Accuracy in Media

Keith Olbermann is back after his indefinite suspension turned out to be just two days. TVNewsers sources, which I cited last week, were mistaken at best when they quoted “insiders” as having said he “won’t be back.”

David Zurawik, TV critic for the Baltimore Sun, was right on the money when he called the suspension “a joke suspension” if it only lasted a week or two. Imagine what kind of joke it turned out to be. And Zurawik linked to some great clips. One is Lawrence O’Donnell, one of the other MSNBC hosts proudly proclaiming that he is a socialist, causing Morning Joe Scarborough to howl with laughter. The video and description of Rachel Maddow is priceless:

“Maddow Friday night called for Olbermann’s reinstatement. And as she whined her way through her what-he-did-was-wrong-but-Fox-is-worse-so-reinstate-him-now complaint, MSNBC came sharply into focus.

“It’s not high school with cable TV salaries, as one news executive once explained it to me, trying to account for the adolescent behavior and attitudes of its hosts. No, it’s a weird, little, liberal prep school. It’s not very good academically, but it cost lots of money to get in. The editor of the literary magazine is Olbermann, and his protege is Maddow, the poetry editor. And now, the poetry editor is upset because Keith was suspended for breaking one of the school rules.

“And she’s so upset she’s going to demand his immediate reinstatement. But what is she going to do if he is not reinstated? Nothing, because that would involve paying a price, however small, for her convictions. And if she walked off in protest, who would publish her self-absorbed, snarky poems?”

This is not the first time the network has had to restrain their ratings king for his partisanship. During the 2008 presidential campaign, the “reporting” of Olbermann, Matthews and others led then-Democratic governor from Pennsylvania Ed Rendell to call MSNBC the “Obama Network.” He said “MSNBC was the official network of the Obama campaign,” and called their coverage “absolutely embarrassing.”

Tom Brokaw of NBC News basically agreed, saying, “I think Keith has gone too far. I think Chris has gone too far,” while arguing that they are “commentators,” and “not the only voices” on that network.

Shortly after those comments, they were, according to The Washington Post, removed “as the anchors of live political events, bowing to growing criticism that they are too opinionated to be seen as neutral in the heat of the presidential campaign.”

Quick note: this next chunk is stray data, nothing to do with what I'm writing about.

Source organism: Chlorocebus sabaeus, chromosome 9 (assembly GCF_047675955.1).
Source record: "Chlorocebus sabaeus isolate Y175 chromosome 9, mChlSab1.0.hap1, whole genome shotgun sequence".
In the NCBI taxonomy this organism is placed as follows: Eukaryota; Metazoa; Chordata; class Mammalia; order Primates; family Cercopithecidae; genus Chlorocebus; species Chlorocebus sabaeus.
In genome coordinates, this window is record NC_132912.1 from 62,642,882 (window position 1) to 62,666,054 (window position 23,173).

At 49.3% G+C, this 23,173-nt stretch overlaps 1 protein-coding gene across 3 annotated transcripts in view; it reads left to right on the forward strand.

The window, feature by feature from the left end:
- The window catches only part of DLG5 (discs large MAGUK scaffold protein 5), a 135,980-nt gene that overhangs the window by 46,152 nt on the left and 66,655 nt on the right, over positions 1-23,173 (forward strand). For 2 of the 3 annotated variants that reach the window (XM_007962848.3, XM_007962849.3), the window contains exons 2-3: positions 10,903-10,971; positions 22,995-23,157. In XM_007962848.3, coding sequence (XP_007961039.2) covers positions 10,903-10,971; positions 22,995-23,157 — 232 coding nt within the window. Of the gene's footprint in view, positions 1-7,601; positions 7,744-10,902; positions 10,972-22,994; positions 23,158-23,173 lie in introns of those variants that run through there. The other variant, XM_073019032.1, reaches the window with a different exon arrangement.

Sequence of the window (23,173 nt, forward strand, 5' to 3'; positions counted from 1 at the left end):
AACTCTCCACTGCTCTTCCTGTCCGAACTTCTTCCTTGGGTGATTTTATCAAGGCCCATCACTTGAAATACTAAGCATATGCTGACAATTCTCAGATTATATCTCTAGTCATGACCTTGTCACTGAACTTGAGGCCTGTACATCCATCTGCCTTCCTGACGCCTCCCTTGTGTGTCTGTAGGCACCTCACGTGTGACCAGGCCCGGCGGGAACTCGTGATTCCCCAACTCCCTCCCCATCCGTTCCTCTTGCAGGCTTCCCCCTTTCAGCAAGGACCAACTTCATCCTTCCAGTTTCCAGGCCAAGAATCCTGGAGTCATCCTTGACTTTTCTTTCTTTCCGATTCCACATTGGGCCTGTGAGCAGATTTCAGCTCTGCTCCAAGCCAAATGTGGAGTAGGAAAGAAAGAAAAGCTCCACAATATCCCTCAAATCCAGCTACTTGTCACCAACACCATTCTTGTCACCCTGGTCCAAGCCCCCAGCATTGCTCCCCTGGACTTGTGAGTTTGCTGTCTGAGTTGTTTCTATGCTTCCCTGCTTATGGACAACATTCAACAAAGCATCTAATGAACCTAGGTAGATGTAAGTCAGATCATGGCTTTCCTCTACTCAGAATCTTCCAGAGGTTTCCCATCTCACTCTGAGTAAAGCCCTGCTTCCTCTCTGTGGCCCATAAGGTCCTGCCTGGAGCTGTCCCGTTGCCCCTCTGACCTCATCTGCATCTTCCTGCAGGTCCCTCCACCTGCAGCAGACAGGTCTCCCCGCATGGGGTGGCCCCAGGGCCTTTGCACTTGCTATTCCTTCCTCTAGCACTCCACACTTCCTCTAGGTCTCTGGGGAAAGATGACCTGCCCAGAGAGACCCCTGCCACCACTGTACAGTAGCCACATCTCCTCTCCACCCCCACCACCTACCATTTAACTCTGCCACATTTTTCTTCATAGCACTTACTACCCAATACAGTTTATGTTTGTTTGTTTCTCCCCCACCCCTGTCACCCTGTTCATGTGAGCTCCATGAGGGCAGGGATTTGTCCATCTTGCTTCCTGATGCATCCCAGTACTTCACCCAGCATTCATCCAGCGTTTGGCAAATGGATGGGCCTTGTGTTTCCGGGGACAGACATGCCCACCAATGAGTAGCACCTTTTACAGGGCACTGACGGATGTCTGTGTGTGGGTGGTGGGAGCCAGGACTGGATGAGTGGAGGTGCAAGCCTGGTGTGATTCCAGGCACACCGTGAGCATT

Once again, a brief suspension.

Olbermann has made news in the past for blasting his own colleagues when he thought their views were a bit out of line, including those of Chris Matthews and Joe Scarborough.

Assuming he hosts about 225 shows a year, Olbermann’s two-day suspension amounts to about a $60,000 to $70,000 fine, roughly the average in-kind contribution Olbermann makes on a nightly basis to the Democratic Party.

And to the idea that Rupert Murdoch contributed a million dollars to the Republican Governor’s Association, it should be remembered that in the past, Murdoch supported Al Gore financially in 2000, and then-News Corp. COO Peter Chernin was a prominent and open supporter of John Kerry in 2004. Murdoch also supported Hillary Clinton in her successful bid to become the senator from New York.

The left-wing “The Nation” magazine looked at what happened to Olbermann, and wondered what standards apply to Olbermann’s bosses at NBC and NBC parent company General Electric:

“A journalist donating money to a political candidate raises obvious conflict of interest questions; at a minimum, such contributions should be disclosed on air. But if supporting politicians with money is a threat to journalistic independence, what are the standards for Olbermann’s bosses at NBC, and at NBC‘s parent company General Electric?,” they asked.

“According to the Center for Responsive Politics, GE made over $2 million in political contributions in the 2010 election cycle (most coming from the company’s political action committee).”

Again I ask, if MSNBC really cared about the appearance of impartial journalism, would they have had as their correspondents covering election night the line-up of Chris Matthews, Ed Schultz, Olbermann, Rachel Maddow, and Lawrence O’Donnell, along with Washington Post columnist Eugene Robinson? And it’s not just election night, it’s every night.

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